Also known as hypoadrenocorticism, Addison’s disease is an endocrine disorder in which the adrenal glands do not produce enough steroid hormones due to the destruction of the adrenal cortices, which are responsible for producing several hormones.
What is the adrenal gland?
Located on top of the kidneys, the adrenal cortices (also known as suprarenal glands) have an outer and inner layer.
- Adrenal cortex: The outer layer of the gland, called the adrenal cortex, produces hormones including cortisol, DHEA, estrogen, and testosterone. Cortisol is essential for life; it plays several important roles, some of which include converting proteins into energy, releasing glycogen and has pronounced anti-inflammatory and immunosuppressive effects.
- Medulla: The inner portion of the adrenal gland, which produces epinephrine and norepinephrine (adrenaline). During a stress response, adrenaline raises blood glucose levels, blood pressure, and cardiac output.
The most common cause of Addison’s disease is the destruction of the adrenal gland cells by the cat’s immune system. Other causes may include cancer and long-term glucocorticoid withdrawal, trauma, infection and internal bleeding.
Symptoms often reflect electrolyte imbalances caused by the disease. Hyponatremia and hyperkalemia are the two major electrolyte abnormalities of primary adrenal insufficiency.
Hyponatremia (low blood sodium levels): occurs in cats with Addison’s disease due to by increased release of antidiuretic hormone (ADH) which results in water retention and a reduction in the plasma sodium concentration. Sodium is responsible for muscle and nerve function.
Hyperkalemia (high blood potassium levels): A major function of aldosterone is to increase urinary potassium secretion, decreased levels of aldosterone lead to a build-up of potassium in the blood.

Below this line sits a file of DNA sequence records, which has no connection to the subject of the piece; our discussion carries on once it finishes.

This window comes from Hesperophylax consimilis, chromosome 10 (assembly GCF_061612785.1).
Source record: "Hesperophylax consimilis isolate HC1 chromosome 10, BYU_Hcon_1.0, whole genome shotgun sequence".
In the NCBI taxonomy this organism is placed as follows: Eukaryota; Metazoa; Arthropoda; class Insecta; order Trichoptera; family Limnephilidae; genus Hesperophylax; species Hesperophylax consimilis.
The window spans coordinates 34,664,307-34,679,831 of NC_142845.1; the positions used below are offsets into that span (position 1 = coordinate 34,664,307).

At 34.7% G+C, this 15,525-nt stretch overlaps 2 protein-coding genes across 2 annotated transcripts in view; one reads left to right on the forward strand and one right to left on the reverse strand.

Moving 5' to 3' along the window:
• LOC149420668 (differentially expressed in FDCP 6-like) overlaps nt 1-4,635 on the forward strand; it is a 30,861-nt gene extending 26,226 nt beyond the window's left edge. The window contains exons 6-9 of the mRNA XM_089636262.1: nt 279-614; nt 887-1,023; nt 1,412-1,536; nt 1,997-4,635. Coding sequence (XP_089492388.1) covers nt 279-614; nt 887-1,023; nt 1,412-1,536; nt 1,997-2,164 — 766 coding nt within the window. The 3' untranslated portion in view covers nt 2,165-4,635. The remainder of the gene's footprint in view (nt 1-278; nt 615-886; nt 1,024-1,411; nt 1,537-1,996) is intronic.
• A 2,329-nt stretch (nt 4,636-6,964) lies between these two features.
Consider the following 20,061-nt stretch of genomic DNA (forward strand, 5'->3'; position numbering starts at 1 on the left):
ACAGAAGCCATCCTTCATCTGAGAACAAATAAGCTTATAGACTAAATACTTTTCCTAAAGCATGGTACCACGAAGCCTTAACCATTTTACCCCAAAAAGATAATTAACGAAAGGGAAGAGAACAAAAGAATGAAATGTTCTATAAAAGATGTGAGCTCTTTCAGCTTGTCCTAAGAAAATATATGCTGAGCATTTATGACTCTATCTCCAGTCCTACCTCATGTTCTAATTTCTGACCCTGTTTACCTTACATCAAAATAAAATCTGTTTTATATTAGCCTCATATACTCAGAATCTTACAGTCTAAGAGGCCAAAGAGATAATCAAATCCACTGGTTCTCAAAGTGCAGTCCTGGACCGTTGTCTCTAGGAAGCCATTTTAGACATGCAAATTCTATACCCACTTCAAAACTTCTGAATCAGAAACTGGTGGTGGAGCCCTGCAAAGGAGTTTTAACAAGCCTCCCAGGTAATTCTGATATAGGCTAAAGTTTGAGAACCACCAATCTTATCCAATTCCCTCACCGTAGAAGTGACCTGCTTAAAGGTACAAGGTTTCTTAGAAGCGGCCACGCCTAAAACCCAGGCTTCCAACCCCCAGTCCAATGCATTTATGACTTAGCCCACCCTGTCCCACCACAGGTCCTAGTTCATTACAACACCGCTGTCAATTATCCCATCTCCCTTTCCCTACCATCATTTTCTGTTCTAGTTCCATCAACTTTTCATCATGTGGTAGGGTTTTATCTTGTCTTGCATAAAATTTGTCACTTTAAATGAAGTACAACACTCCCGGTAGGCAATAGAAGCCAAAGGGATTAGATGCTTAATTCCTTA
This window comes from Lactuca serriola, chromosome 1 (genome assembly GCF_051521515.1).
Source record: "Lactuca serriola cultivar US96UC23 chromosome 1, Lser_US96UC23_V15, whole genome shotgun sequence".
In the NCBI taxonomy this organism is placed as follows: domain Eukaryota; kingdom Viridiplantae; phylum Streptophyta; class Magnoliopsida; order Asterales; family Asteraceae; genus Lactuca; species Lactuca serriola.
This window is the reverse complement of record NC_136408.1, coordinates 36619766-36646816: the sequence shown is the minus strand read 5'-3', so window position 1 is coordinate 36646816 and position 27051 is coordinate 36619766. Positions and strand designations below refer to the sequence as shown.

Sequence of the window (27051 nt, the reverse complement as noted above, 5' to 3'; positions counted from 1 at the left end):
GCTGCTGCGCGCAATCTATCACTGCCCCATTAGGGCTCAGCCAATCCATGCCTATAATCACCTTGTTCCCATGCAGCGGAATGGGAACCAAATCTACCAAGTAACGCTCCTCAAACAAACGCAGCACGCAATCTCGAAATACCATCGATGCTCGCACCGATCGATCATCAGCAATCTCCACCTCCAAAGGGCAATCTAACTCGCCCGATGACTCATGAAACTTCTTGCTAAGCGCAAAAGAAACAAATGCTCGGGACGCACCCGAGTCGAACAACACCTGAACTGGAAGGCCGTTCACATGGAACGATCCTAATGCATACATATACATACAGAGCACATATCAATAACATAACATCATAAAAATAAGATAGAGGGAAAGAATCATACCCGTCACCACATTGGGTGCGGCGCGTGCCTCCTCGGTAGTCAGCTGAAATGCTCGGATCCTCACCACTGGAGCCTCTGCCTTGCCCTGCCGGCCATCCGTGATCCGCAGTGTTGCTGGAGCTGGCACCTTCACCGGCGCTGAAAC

- Loss of appetite
- Irregular heartbeat
- Weight loss
- Episodic vomiting
- Weight loss
- Increased thirst and urination
- Sudden collapse
Without treatment, a life-threatening Addisonian crisis (or adrenal crisis) may occur, where the cat collapses in a state of shock. This is a medical emergency and requires immediate veterinary treatment.
Addison’s disease has many symptoms similar to other disorders, so diagnosis can sometimes be difficult. Your veterinarian will perform a physical examination and obtain a medical history from you. The exam may reveal a slow pulse, irregular heartbeat and signs of dehydration.
- Complete blood count which may reveal anemia as cortisol is required for red blood cell production and elevated eosinophils, a type of white blood cell.
- Biochemistry profile may show elevated potassium and phosphorous levels, low sodium and blood sugar levels and elevated liver enzymes.
- Urinalysis which commonly shows mild to severe dehydration.
- ACTH stimulation test: This test measures the ability of the adrenal glands to respond to a hormone known as adrenocorticotropic hormone (ACTH). Produced in the pituitary gland, ACTH travels through the bloodstream to the adrenal glands where it stimulates the secretion of other hormones such as hydrocortisone from the cortex. The ACTH stimulation test measures levels of cortisol in the blood before and after an injection of synthetic ACTH.
- Abdominal radiographs or ultrasound may show smaller than normal adrenal glands.
- Treatment is lifelong administration of the deficient adrenal hormones (corticosteroid and mineralocorticoid). Electrolytes will be closely monitored initially and where necessary, adjust the dosage.
- Sodium (salt) added to the diet.
- Intravenous fluid therapy to correct dehydration and electrolyte imbalances.
- Medication to replace deficient steroids.
 The Cornell Book of Cats.